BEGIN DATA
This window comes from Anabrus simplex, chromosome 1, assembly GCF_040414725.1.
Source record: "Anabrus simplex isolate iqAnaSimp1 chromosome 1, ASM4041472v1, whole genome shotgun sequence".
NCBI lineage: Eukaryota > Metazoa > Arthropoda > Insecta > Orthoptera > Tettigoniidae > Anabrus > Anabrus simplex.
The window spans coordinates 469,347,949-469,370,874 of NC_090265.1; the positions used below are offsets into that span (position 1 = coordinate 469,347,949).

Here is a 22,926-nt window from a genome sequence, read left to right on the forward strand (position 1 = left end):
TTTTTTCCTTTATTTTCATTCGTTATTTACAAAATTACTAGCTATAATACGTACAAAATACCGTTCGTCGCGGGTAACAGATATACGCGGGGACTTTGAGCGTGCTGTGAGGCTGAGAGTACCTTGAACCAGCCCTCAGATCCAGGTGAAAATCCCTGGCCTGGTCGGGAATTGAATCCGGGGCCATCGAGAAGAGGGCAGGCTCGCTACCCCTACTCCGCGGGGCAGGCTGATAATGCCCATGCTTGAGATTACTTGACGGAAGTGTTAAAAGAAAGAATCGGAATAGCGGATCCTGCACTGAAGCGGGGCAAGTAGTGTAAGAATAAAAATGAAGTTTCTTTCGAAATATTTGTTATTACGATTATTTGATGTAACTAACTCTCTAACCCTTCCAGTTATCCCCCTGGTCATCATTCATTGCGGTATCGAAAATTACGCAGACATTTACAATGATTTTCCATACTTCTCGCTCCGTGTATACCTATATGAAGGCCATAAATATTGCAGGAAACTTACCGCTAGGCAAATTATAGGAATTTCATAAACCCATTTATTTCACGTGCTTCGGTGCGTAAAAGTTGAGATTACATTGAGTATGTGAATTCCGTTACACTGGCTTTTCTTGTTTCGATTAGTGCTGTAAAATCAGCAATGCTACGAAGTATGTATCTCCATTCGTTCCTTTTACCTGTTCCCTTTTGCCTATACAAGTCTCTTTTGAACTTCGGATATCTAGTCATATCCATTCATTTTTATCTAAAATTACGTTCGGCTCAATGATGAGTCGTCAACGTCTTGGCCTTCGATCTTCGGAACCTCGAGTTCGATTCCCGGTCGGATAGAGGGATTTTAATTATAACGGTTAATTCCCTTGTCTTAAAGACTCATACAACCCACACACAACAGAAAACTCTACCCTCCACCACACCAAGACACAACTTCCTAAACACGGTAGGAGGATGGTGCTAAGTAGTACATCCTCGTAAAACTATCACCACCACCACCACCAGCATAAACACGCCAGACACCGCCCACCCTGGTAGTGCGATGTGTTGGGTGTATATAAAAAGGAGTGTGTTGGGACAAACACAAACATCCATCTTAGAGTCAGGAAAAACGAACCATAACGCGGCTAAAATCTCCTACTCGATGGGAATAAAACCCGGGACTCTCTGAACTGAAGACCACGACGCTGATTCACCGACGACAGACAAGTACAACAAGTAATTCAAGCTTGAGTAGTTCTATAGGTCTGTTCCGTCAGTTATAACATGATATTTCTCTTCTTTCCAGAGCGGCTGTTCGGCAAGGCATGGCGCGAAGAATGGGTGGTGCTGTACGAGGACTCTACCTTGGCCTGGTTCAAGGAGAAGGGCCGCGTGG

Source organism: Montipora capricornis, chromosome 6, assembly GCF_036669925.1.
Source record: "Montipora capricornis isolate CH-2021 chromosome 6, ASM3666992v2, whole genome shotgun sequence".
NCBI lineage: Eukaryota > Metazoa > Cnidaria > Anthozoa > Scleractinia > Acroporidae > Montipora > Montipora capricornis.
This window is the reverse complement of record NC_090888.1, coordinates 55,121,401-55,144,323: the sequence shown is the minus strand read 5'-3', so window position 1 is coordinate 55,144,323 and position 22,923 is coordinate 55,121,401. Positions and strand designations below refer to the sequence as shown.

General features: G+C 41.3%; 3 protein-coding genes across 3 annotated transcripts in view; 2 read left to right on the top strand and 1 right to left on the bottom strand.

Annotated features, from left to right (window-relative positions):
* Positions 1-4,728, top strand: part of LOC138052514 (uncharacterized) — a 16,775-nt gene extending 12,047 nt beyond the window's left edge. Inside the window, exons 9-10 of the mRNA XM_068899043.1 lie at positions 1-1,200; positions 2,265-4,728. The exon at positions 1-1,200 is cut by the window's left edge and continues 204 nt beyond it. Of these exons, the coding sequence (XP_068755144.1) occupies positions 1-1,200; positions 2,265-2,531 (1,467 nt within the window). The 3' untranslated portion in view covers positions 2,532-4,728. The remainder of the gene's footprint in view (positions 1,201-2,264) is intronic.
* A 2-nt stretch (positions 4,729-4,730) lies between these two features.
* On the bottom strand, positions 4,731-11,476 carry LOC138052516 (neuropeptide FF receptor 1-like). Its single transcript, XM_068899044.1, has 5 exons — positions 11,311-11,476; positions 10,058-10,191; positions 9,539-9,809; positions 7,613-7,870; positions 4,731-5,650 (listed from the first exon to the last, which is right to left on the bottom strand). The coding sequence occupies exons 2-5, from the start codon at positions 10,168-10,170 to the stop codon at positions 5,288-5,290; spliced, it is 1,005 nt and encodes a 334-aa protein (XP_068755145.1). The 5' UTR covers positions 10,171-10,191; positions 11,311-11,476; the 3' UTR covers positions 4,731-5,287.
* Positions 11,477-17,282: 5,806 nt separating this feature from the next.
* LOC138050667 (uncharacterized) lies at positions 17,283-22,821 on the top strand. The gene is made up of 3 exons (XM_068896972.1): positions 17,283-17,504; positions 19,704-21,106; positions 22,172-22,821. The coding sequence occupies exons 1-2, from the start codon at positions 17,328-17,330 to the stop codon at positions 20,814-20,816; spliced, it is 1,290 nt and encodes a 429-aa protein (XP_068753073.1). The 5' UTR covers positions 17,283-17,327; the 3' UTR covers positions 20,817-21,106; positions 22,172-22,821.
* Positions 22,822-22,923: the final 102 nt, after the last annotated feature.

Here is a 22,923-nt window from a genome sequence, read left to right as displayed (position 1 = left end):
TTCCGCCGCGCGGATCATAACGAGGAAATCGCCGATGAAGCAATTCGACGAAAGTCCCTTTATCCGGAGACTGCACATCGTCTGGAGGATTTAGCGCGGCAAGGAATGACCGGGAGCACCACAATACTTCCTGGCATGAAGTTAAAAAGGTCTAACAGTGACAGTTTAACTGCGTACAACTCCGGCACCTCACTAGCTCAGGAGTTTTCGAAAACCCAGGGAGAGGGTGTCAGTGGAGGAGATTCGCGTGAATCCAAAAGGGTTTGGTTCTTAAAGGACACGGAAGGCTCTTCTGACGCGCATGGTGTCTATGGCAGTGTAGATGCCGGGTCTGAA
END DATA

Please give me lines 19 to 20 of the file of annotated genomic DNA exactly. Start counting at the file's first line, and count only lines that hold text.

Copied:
Here is a 22,923-nt window from a genome sequence, read left to right as displayed (position 1 = left end):
TTCCGCCGCGCGGATCATAACGAGGAAATCGCCGATGAAGCAATTCGACGAAAGTCCCTTTATCCGGAGACTGCACATCGTCTGGAGGATTTAGCGCGGCAAGGAATGACCGGGAGCACCACAATACTTCCTGGCATGAAGTTAAAAAGGTCTAACAGTGACAGTTTAACTGCGTACAACTCCGGCACCTCACTAGCTCAGGAGTTTTCGAAAACCCAGGGAGAGGGTGTCAGTGGAGGAGATTCGCGTGAATCCAAAAGGGTTTGGTTCTTAAAGGACACGGAAGGCTCTTCTGACGCGCATGGTGTCTATGGCAGTGTAGATGCCGGGTCTGAA